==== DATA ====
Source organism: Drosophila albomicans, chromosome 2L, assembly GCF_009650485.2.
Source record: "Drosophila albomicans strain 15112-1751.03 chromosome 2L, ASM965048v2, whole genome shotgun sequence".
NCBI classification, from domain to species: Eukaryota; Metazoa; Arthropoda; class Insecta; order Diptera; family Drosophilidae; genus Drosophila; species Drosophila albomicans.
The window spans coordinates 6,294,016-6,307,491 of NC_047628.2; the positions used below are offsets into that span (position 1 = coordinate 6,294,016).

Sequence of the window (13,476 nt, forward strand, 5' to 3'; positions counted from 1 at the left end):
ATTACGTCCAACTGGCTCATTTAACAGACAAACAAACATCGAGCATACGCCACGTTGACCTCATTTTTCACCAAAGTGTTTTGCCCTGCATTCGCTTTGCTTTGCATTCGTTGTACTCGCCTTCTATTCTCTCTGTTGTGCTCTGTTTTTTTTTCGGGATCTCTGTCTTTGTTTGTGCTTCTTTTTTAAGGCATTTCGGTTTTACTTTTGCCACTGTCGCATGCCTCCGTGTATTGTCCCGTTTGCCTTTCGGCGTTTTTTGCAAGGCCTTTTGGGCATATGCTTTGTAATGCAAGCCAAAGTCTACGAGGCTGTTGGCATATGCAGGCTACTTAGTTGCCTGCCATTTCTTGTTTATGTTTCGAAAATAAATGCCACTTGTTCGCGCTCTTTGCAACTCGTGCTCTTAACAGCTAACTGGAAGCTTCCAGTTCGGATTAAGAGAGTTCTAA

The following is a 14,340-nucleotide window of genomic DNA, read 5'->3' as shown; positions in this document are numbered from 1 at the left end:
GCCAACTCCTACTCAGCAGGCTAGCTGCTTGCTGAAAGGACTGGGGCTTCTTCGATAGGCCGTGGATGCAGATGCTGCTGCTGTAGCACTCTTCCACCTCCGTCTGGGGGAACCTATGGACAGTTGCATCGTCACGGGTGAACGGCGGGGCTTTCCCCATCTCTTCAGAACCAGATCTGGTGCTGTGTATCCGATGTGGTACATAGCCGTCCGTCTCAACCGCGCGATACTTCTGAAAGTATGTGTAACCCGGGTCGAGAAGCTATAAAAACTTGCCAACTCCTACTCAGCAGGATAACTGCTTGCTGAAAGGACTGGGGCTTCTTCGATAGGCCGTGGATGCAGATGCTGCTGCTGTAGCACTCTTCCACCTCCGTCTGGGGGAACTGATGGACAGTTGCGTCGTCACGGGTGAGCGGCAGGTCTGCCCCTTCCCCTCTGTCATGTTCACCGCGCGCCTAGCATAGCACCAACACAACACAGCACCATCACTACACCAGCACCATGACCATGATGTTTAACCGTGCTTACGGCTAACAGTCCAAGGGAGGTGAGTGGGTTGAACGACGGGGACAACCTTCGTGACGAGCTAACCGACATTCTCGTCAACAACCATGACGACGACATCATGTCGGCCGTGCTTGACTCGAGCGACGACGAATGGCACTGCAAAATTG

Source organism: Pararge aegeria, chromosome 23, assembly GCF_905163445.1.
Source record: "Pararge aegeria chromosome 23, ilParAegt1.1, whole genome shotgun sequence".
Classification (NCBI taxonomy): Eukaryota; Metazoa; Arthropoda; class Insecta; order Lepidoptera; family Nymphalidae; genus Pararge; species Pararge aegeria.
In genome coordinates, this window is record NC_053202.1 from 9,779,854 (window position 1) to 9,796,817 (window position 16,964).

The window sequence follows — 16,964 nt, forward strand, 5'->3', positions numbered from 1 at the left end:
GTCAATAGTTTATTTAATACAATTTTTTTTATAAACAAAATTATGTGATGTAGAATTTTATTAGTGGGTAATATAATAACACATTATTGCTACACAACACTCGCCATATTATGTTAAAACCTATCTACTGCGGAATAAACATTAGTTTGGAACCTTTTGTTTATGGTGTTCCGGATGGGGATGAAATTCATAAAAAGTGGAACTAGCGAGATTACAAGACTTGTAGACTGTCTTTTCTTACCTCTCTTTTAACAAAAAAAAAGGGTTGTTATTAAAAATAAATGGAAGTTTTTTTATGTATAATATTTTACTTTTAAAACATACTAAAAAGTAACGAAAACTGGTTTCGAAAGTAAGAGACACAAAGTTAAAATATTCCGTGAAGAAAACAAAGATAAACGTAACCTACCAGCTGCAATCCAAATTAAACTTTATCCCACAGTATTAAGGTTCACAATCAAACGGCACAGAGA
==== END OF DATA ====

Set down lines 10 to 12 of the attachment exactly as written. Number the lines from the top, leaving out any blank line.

Source record: "Pararge aegeria chromosome 23, ilParAegt1.1, whole genome shotgun sequence".
Classification (NCBI taxonomy): Eukaryota; Metazoa; Arthropoda; class Insecta; order Lepidoptera; family Nymphalidae; genus Pararge; species Pararge aegeria.
In genome coordinates, this window is record NC_053202.1 from 9,779,854 (window position 1) to 9,796,817 (window position 16,964).